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Personal Injury Law - The Basics
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Serious Bodily Injury

A serious bodily injury is any injury that significantly handicaps your physical capabilities or physical appearance. This type of injury can involve a substantial risk of death, unconsciousness, extreme physical pain or trauma, obvious disfigurement such as scarring, or the impairment or loss of a bodily member, organ, or mental faculty. Such suffering has long-term or even permanent consequences for the injured person. Rehabilitation from a serious injury can take months or even years and involve long-term physical therapy, courses of medication, permanent prescription drug therapy, in-home medical care, and much more. The medical expenses alone can cripple anyone's financial future. You may very well require the counsel of an experienced personal injury lawyer to get the most out of your personal injury claim.

Loss of Limbs

Losing a limb can be as traumatic an experience as losing a spouse or a child. The trauma is multi-layered, requiring changes to every facet of your life and the lives of your family. Physical rehabilitation alone may not be sufficient to help an injured person adjust to such a loss. Loss of a limb frequently results in significant blood loss, shock, infection, and even death.

The term "limb loss" refers to the absence of any part of an extremity, such as an arm or leg, due to surgical or traumatic amputation. A traumatic amputation is one that occurs as a direct result of a personal injury and is a part of the accident itself. Accident-related amputation can range from the loss of a fingertip to the loss of an arm or a leg.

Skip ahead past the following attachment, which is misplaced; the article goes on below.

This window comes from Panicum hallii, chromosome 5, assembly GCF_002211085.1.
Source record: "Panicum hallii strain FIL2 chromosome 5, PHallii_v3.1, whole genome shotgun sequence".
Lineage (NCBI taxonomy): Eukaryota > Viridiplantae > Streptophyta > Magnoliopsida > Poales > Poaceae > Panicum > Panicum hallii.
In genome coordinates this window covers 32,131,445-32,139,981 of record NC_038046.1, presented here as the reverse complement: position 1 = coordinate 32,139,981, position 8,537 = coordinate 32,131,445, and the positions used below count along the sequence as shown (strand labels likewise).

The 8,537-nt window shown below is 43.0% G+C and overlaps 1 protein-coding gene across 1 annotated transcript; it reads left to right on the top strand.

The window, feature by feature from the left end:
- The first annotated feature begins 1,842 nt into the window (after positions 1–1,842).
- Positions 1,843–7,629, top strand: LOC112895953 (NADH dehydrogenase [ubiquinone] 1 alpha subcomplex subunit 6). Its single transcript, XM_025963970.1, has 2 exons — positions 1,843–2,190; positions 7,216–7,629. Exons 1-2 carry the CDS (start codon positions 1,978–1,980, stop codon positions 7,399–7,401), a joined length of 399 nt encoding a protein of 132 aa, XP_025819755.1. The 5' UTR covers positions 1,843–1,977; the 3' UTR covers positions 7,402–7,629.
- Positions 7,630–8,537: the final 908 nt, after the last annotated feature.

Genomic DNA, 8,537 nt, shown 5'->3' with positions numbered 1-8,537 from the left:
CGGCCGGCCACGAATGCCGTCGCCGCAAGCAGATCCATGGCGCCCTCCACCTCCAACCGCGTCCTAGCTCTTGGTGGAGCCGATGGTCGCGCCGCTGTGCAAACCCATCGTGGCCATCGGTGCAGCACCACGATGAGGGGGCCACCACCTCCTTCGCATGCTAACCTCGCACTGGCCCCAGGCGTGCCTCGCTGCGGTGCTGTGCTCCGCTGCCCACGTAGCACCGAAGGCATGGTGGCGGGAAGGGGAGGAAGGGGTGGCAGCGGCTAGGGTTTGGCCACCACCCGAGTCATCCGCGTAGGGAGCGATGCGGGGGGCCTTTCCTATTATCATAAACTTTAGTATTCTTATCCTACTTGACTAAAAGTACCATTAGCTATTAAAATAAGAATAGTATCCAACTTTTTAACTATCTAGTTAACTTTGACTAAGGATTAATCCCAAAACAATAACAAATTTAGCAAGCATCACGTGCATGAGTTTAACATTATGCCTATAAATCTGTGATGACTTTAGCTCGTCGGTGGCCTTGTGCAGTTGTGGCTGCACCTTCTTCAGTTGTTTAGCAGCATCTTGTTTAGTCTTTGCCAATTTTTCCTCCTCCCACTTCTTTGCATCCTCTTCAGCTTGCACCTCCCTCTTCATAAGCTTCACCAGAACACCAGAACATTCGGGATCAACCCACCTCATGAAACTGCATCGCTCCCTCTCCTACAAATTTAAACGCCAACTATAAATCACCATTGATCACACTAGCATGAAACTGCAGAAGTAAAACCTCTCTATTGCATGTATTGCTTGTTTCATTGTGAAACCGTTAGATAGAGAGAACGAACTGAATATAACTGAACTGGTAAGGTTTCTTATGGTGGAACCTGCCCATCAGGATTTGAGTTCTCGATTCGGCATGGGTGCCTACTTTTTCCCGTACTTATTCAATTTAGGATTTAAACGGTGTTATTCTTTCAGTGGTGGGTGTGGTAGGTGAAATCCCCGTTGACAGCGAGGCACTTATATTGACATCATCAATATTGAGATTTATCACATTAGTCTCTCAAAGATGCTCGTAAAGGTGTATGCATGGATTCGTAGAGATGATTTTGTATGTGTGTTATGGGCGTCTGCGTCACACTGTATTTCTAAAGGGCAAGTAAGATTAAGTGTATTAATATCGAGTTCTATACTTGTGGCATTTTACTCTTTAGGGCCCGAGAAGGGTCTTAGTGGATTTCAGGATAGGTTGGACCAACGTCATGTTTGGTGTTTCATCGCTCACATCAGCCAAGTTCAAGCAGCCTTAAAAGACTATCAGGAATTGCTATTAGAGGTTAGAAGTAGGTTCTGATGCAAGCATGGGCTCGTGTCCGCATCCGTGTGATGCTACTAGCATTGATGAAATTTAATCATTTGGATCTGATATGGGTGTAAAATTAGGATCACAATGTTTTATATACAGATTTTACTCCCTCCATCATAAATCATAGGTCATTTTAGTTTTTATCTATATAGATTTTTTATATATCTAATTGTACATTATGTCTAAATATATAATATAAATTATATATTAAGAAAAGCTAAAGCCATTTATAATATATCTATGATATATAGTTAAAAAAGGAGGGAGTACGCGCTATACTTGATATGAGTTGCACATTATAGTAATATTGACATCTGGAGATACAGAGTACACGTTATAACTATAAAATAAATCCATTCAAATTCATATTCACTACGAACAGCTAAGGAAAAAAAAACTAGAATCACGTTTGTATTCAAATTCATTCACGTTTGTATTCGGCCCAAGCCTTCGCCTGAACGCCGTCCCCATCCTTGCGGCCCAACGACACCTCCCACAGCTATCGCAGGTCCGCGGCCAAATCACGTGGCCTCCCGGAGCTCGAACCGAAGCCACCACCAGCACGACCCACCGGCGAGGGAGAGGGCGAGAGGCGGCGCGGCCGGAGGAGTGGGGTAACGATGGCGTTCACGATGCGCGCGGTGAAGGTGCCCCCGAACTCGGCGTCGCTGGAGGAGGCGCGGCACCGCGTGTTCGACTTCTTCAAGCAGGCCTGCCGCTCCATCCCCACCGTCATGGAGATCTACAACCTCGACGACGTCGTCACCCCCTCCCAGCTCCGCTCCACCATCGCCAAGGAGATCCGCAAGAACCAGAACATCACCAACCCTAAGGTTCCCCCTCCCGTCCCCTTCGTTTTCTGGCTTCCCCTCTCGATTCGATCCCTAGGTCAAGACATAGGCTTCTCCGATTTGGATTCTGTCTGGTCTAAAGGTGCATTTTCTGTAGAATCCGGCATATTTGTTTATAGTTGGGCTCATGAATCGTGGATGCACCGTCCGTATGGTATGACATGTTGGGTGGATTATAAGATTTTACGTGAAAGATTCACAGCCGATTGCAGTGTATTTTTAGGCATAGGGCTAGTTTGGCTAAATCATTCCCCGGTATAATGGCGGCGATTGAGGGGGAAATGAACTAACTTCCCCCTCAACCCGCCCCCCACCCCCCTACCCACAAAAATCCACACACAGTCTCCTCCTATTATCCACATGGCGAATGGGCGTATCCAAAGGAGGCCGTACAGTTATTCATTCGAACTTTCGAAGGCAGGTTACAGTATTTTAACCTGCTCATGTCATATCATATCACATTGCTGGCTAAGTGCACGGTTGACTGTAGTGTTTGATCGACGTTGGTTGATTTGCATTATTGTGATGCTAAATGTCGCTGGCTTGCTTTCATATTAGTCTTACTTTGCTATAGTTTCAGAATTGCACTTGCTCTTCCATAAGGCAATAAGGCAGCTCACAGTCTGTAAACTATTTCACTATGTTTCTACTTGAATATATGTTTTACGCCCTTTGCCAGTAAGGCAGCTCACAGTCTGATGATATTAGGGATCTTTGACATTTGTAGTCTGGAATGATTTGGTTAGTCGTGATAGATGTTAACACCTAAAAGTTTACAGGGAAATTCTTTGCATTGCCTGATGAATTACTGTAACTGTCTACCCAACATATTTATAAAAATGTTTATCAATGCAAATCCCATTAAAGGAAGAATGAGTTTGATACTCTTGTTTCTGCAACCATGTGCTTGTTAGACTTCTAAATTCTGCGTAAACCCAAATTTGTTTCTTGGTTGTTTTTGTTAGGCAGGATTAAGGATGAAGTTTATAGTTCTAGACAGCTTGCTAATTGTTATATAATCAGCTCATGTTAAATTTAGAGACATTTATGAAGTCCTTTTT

Surgical amputation is sometimes required to save the life of a person injured in an accident, or it may be required in order to form a residual limb to which a prosthetic device may be successfully fitted. Sometimes accidents damage bone, blood supply, and nerves beyond repair. The affected limb not only becomes useless, but also may be subject to continued blood loss and risk of infection. In these kinds of situations the limb must be removed because the injured person's life is at extreme risk.

Recovering from the loss of limb is a long, slow, and painful process. An extensive regime of physical therapy is required to prevent "contractures," which is what happens when a joint becomes stuck in one position as a result of shortened muscles, inertia from rest and weakened muscle strength. A contracture can make it very difficult to use prosthesis. The body must be retrained to function without the missing extremities, and with the new prosthesis. Amputation surgery is one of the few kinds of surgeries that will make a permanent and visible change in the shape of a person's body. Amputation not only makes a person look "different," but it forever takes away a piece of them. You will face not only the need to recover functionally, but you may face loss and self-esteem issues that will require you to recover emotionally as well.

Scarring and Disfigurement

Any type of injury from an accident can cause scarring, which is part of the body's natural response to traumatic injury. Some scarring, however, can cause long-term and even lifelong pain, discomfort, and distress. Certain disfigurements, especially to the face, neck, arms or hands, which are usually visible to the public, can seriously affect your day-to-day life. Burns, sunken scars, and other evidence of injury can even affect your ability to keep or secure employment, if your job requires a great deal of public contact or exposure.

Besides disfiguring your appearance, scars can be itchy, painful, and restrict physical movement due to their size and thickness. The buildup of scar tissue over time can disrupt necessary therapy when recovering from a personal injury, or require surgery to remove. The counsel of an experienced personal injury lawyer can help you determine the value of your suffering from scarring, and may be able to help you afford treatment to try to remove or relieve scarring or disfigurement.